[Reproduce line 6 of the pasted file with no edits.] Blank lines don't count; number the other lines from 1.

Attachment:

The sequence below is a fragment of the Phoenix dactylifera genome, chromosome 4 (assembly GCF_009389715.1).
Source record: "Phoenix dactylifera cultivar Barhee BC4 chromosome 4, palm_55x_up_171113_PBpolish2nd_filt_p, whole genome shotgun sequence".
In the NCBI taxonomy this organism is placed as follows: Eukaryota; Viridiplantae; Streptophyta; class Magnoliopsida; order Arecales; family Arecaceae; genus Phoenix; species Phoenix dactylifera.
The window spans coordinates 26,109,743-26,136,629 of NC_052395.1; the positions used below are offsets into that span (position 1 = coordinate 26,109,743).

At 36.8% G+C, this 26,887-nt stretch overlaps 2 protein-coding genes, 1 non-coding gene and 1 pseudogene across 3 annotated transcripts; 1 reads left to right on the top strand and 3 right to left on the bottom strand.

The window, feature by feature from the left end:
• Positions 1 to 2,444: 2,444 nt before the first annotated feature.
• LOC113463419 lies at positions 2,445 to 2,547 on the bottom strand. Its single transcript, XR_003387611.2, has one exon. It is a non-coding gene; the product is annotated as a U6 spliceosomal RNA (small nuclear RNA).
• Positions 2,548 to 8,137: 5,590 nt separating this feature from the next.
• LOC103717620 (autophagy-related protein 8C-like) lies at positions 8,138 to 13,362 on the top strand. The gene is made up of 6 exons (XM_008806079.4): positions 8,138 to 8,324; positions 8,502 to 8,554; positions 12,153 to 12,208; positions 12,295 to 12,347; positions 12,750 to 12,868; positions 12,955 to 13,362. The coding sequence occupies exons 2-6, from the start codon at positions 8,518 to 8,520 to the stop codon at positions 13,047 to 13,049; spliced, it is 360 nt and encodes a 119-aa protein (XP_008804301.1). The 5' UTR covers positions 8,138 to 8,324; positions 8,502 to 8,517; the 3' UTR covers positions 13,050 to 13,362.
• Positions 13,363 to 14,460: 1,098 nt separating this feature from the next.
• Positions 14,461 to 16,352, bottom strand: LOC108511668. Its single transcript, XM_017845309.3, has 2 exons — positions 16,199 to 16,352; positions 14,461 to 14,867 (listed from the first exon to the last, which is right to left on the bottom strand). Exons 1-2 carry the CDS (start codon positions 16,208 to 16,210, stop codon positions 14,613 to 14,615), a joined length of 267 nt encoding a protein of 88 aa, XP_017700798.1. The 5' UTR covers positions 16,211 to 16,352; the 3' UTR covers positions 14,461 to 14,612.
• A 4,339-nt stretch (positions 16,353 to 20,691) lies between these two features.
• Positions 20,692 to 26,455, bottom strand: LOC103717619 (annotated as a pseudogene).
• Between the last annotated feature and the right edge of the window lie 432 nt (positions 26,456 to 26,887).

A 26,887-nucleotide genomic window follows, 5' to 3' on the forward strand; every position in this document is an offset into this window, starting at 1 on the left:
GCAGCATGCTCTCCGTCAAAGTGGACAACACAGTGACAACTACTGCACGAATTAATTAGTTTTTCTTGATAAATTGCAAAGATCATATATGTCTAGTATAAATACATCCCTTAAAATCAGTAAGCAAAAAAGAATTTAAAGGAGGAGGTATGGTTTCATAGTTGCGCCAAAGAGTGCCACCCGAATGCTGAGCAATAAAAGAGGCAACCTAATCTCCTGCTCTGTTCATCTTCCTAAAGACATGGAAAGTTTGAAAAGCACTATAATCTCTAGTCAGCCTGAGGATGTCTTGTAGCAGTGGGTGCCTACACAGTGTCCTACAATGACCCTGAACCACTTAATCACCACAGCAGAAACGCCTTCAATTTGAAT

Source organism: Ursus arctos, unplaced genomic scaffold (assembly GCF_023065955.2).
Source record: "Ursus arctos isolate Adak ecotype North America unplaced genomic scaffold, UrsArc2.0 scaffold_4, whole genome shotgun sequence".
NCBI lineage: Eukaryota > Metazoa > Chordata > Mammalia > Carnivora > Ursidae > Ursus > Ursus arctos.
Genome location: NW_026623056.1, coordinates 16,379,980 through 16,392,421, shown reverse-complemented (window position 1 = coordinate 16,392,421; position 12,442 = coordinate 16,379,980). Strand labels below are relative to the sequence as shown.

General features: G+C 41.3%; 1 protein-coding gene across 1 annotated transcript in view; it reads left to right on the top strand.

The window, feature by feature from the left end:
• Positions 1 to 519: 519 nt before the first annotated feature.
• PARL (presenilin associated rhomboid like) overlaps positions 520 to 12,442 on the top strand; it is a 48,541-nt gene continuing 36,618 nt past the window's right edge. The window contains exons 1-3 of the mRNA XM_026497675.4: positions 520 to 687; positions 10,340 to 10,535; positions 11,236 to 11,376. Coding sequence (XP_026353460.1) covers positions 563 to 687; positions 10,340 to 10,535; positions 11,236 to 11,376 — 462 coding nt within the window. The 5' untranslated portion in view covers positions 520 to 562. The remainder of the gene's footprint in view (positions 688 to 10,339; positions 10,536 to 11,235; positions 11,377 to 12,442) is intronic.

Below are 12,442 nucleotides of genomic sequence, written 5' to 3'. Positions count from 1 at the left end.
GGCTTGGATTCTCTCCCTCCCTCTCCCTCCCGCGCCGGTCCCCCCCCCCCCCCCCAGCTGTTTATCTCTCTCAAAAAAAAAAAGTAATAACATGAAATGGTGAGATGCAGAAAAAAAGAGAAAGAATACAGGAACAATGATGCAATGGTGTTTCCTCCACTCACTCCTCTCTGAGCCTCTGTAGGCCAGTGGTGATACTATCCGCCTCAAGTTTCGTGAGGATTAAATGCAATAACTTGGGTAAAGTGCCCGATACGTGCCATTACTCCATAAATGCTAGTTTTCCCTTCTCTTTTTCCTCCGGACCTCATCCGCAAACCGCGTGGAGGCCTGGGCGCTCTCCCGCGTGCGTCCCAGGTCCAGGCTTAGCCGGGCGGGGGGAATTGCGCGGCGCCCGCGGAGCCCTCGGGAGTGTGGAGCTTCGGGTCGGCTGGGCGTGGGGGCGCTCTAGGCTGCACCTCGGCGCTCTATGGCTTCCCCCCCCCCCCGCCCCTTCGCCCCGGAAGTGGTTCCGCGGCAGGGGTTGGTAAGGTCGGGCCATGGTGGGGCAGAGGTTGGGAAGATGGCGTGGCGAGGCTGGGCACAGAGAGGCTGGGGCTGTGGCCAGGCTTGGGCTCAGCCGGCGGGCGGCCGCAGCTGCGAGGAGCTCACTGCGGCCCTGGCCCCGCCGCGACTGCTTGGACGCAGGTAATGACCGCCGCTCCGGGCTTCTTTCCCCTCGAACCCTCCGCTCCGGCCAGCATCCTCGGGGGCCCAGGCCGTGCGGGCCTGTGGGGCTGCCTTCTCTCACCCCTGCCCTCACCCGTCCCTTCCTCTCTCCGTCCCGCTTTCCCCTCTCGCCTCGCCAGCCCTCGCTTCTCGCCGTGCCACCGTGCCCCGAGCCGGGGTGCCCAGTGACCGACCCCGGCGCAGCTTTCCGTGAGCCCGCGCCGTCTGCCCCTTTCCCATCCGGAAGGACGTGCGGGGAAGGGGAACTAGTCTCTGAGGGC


The window, feature by feature from the left end: